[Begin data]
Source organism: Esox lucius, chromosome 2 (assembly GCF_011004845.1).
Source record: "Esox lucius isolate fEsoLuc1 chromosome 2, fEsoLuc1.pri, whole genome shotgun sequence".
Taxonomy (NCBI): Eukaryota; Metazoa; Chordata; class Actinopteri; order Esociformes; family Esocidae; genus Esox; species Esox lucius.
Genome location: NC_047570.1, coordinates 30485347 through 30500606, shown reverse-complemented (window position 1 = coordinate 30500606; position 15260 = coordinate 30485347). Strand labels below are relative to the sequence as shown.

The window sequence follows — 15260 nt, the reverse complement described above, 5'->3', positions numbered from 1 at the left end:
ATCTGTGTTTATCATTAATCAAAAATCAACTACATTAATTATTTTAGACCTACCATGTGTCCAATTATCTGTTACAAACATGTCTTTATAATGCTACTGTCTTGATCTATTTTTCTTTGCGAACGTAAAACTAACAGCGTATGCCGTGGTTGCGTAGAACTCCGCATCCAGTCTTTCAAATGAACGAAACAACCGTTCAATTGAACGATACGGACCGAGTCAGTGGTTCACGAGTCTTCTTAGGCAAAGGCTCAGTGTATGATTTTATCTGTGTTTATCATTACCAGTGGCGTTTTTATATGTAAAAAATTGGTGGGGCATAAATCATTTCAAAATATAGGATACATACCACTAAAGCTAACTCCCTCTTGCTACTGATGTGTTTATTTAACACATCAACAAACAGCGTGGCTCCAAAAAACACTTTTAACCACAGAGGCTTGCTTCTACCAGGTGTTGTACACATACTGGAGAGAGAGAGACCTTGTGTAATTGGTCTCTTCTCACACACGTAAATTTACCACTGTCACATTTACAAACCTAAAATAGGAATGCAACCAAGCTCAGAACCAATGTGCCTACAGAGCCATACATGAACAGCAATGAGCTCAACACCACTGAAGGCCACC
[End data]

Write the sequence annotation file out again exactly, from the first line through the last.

Source organism: Esox lucius, chromosome 2 (assembly GCF_011004845.1).
Source record: "Esox lucius isolate fEsoLuc1 chromosome 2, fEsoLuc1.pri, whole genome shotgun sequence".
Taxonomy (NCBI): Eukaryota; Metazoa; Chordata; class Actinopteri; order Esociformes; family Esocidae; genus Esox; species Esox lucius.
Genome location: NC_047570.1, coordinates 30485347 through 30500606, shown reverse-complemented (window position 1 = coordinate 30500606; position 15260 = coordinate 30485347). Strand labels below are relative to the sequence as shown.

The window sequence follows — 15260 nt, the reverse complement described above, 5'->3', positions numbered from 1 at the left end:
ATCTGTGTTTATCATTAATCAAAAATCAACTACATTAATTATTTTAGACCTACCATGTGTCCAATTATCTGTTACAAACATGTCTTTATAATGCTACTGTCTTGATCTATTTTTCTTTGCGAACGTAAAACTAACAGCGTATGCCGTGGTTGCGTAGAACTCCGCATCCAGTCTTTCAAATGAACGAAACAACCGTTCAATTGAACGATACGGACCGAGTCAGTGGTTCACGAGTCTTCTTAGGCAAAGGCTCAGTGTATGATTTTATCTGTGTTTATCATTACCAGTGGCGTTTTTATATGTAAAAAATTGGTGGGGCATAAATCATTTCAAAATATAGGATACATACCACTAAAGCTAACTCCCTCTTGCTACTGATGTGTTTATTTAACACATCAACAAACAGCGTGGCTCCAAAAAACACTTTTAACCACAGAGGCTTGCTTCTACCAGGTGTTGTACACATACTGGAGAGAGAGAGACCTTGTGTAATTGGTCTCTTCTCACACACGTAAATTTACCACTGTCACATTTACAAACCTAAAATAGGAATGCAACCAAGCTCAGAACCAATGTGCCTACAGAGCCATACATGAACAGCAATGAGCTCAACACCACTGAAGGCCACC